The United States government has been involved in and assisted in the overthrow of foreign governments (more recently termed "regime change") without the overt use of U.S. military force. Often, such operations are tasked to the Central Intelligence Agency (CIA).
Regime change has been attempted through direct involvement of U.S. operatives, the funding and training of insurgency groups within these countries, anti-regime propaganda campaigns, coup d'états, and other activities usually conducted as operations by the CIA. The U.S. has also accomplished regime change by direct military action, such as following the U.S. invasion of Panama in 1989 and the U.S.-led military invasion of Iraq in 2003.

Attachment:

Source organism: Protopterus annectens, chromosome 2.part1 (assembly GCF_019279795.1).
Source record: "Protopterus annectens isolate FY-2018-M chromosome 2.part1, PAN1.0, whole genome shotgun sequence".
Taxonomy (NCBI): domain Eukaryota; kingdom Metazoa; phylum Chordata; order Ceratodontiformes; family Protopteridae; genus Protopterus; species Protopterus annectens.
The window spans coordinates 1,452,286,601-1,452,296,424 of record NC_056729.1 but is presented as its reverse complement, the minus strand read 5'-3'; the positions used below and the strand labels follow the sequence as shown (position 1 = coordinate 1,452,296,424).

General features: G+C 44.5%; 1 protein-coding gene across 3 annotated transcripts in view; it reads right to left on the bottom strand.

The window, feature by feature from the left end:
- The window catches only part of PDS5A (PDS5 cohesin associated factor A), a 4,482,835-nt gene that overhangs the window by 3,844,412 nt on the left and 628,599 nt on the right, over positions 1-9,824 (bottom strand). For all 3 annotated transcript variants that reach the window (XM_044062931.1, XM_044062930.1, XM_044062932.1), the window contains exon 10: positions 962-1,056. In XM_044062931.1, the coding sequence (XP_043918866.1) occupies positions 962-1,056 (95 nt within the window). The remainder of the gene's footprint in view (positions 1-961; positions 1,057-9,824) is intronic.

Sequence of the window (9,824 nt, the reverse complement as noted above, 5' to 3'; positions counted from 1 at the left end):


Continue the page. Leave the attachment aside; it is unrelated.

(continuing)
Some argue that non-transparent United States government agencies working in secret sometimes mislead or do not fully implement the decisions of elected civilian leaders and that this has been an important component of many such operations. See Plausible deniability. Some contend that the U.S. has supported more coups against democracies that it perceived as communist, or becoming communist.
The U.S. has also covertly supported opposition groups in various countries without necessarily attempting to overthrow the government. For example, the CIA funded anti-communist political parties in countries such as Italy and Chile; it also armed Kurdish rebels fighting the Ba'athist government of Iraq in the Second Kurdish-Iraqi War prior to the Algiers Agreement.
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